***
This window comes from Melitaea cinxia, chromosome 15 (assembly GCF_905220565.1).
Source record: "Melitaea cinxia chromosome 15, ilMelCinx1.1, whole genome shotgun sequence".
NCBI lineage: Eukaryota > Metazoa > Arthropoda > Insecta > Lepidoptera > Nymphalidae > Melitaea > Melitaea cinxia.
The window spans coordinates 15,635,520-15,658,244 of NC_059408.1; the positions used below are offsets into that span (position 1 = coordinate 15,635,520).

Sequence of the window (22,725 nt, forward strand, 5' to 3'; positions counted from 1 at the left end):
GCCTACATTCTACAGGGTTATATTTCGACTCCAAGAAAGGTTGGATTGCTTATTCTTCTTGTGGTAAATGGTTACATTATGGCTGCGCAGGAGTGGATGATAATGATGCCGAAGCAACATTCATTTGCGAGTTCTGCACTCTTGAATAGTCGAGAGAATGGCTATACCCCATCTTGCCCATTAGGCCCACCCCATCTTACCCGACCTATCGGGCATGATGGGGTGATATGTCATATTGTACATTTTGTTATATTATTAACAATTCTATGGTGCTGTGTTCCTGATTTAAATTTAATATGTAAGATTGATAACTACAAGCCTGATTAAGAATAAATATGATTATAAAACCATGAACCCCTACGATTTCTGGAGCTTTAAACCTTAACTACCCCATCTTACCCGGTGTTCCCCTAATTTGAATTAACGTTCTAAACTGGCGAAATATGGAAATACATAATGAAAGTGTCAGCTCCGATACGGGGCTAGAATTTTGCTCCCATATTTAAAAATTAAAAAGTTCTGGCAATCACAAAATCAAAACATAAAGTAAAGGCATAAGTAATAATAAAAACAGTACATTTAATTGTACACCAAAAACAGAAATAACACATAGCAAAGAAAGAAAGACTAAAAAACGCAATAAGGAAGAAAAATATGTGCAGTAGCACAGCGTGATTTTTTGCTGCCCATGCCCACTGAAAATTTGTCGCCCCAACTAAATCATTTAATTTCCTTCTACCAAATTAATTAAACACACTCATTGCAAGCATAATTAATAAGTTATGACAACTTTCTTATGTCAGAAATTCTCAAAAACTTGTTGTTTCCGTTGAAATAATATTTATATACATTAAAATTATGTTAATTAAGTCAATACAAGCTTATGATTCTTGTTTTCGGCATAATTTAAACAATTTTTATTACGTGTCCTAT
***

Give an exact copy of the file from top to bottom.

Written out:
This window comes from Melitaea cinxia, chromosome 15 (assembly GCF_905220565.1).
Source record: "Melitaea cinxia chromosome 15, ilMelCinx1.1, whole genome shotgun sequence".
NCBI lineage: Eukaryota > Metazoa > Arthropoda > Insecta > Lepidoptera > Nymphalidae > Melitaea > Melitaea cinxia.
The window spans coordinates 15,635,520-15,658,244 of NC_059408.1; the positions used below are offsets into that span (position 1 = coordinate 15,635,520).

Sequence of the window (22,725 nt, forward strand, 5' to 3'; positions counted from 1 at the left end):
GCCTACATTCTACAGGGTTATATTTCGACTCCAAGAAAGGTTGGATTGCTTATTCTTCTTGTGGTAAATGGTTACATTATGGCTGCGCAGGAGTGGATGATAATGATGCCGAAGCAACATTCATTTGCGAGTTCTGCACTCTTGAATAGTCGAGAGAATGGCTATACCCCATCTTGCCCATTAGGCCCACCCCATCTTACCCGACCTATCGGGCATGATGGGGTGATATGTCATATTGTACATTTTGTTATATTATTAACAATTCTATGGTGCTGTGTTCCTGATTTAAATTTAATATGTAAGATTGATAACTACAAGCCTGATTAAGAATAAATATGATTATAAAACCATGAACCCCTACGATTTCTGGAGCTTTAAACCTTAACTACCCCATCTTACCCGGTGTTCCCCTAATTTGAATTAACGTTCTAAACTGGCGAAATATGGAAATACATAATGAAAGTGTCAGCTCCGATACGGGGCTAGAATTTTGCTCCCATATTTAAAAATTAAAAAGTTCTGGCAATCACAAAATCAAAACATAAAGTAAAGGCATAAGTAATAATAAAAACAGTACATTTAATTGTACACCAAAAACAGAAATAACACATAGCAAAGAAAGAAAGACTAAAAAACGCAATAAGGAAGAAAAATATGTGCAGTAGCACAGCGTGATTTTTTGCTGCCCATGCCCACTGAAAATTTGTCGCCCCAACTAAATCATTTAATTTCCTTCTACCAAATTAATTAAACACACTCATTGCAAGCATAATTAATAAGTTATGACAACTTTCTTATGTCAGAAATTCTCAAAAACTTGTTGTTTCCGTTGAAATAATATTTATATACATTAAAATTATGTTAATTAAGTCAATACAAGCTTATGATTCTTGTTTTCGGCATAATTTAAACAATTTTTATTACGTGTCCTAT